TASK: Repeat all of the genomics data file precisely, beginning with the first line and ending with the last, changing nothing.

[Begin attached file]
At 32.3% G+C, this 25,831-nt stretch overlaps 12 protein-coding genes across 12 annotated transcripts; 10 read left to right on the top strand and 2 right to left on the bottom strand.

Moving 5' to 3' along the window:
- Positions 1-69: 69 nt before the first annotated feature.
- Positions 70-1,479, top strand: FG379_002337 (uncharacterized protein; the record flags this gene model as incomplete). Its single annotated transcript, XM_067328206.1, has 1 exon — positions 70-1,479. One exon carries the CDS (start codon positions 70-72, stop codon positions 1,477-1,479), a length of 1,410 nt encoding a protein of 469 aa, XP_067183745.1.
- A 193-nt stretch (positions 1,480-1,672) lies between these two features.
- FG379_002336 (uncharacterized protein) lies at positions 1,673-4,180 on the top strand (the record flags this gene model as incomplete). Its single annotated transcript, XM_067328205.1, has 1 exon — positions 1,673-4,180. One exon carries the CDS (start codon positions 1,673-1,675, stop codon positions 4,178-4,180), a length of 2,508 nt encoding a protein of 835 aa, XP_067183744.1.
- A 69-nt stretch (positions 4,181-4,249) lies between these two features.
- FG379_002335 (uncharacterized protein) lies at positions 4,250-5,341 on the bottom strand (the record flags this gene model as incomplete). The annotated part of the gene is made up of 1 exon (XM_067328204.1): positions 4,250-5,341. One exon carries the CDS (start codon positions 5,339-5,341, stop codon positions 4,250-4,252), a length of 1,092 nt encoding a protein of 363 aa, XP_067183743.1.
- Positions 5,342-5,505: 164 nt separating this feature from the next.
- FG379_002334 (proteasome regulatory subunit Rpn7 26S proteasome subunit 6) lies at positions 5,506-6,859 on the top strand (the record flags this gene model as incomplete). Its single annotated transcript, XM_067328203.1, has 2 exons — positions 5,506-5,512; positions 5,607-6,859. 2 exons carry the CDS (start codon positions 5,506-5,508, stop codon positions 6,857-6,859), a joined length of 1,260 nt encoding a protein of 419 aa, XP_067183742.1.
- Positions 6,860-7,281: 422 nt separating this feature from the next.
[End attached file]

At 32.3% G+C, this 25,831-nt stretch overlaps 12 protein-coding genes across 12 annotated transcripts; 10 read left to right on the top strand and 2 right to left on the bottom strand.

Moving 5' to 3' along the window:
- Positions 1-69: 69 nt before the first annotated feature.
- Positions 70-1,479, top strand: FG379_002337 (uncharacterized protein; the record flags this gene model as incomplete). Its single annotated transcript, XM_067328206.1, has 1 exon — positions 70-1,479. One exon carries the CDS (start codon positions 70-72, stop codon positions 1,477-1,479), a length of 1,410 nt encoding a protein of 469 aa, XP_067183745.1.
- A 193-nt stretch (positions 1,480-1,672) lies between these two features.
- FG379_002336 (uncharacterized protein) lies at positions 1,673-4,180 on the top strand (the record flags this gene model as incomplete). Its single annotated transcript, XM_067328205.1, has 1 exon — positions 1,673-4,180. One exon carries the CDS (start codon positions 1,673-1,675, stop codon positions 4,178-4,180), a length of 2,508 nt encoding a protein of 835 aa, XP_067183744.1.
- A 69-nt stretch (positions 4,181-4,249) lies between these two features.
- FG379_002335 (uncharacterized protein) lies at positions 4,250-5,341 on the bottom strand (the record flags this gene model as incomplete). The annotated part of the gene is made up of 1 exon (XM_067328204.1): positions 4,250-5,341. One exon carries the CDS (start codon positions 5,339-5,341, stop codon positions 4,250-4,252), a length of 1,092 nt encoding a protein of 363 aa, XP_067183743.1.
- Positions 5,342-5,505: 164 nt separating this feature from the next.
- FG379_002334 (proteasome regulatory subunit Rpn7 26S proteasome subunit 6) lies at positions 5,506-6,859 on the top strand (the record flags this gene model as incomplete). Its single annotated transcript, XM_067328203.1, has 2 exons — positions 5,506-5,512; positions 5,607-6,859. 2 exons carry the CDS (start codon positions 5,506-5,508, stop codon positions 6,857-6,859), a joined length of 1,260 nt encoding a protein of 419 aa, XP_067183742.1.
- Positions 6,860-7,281: 422 nt separating this feature from the next.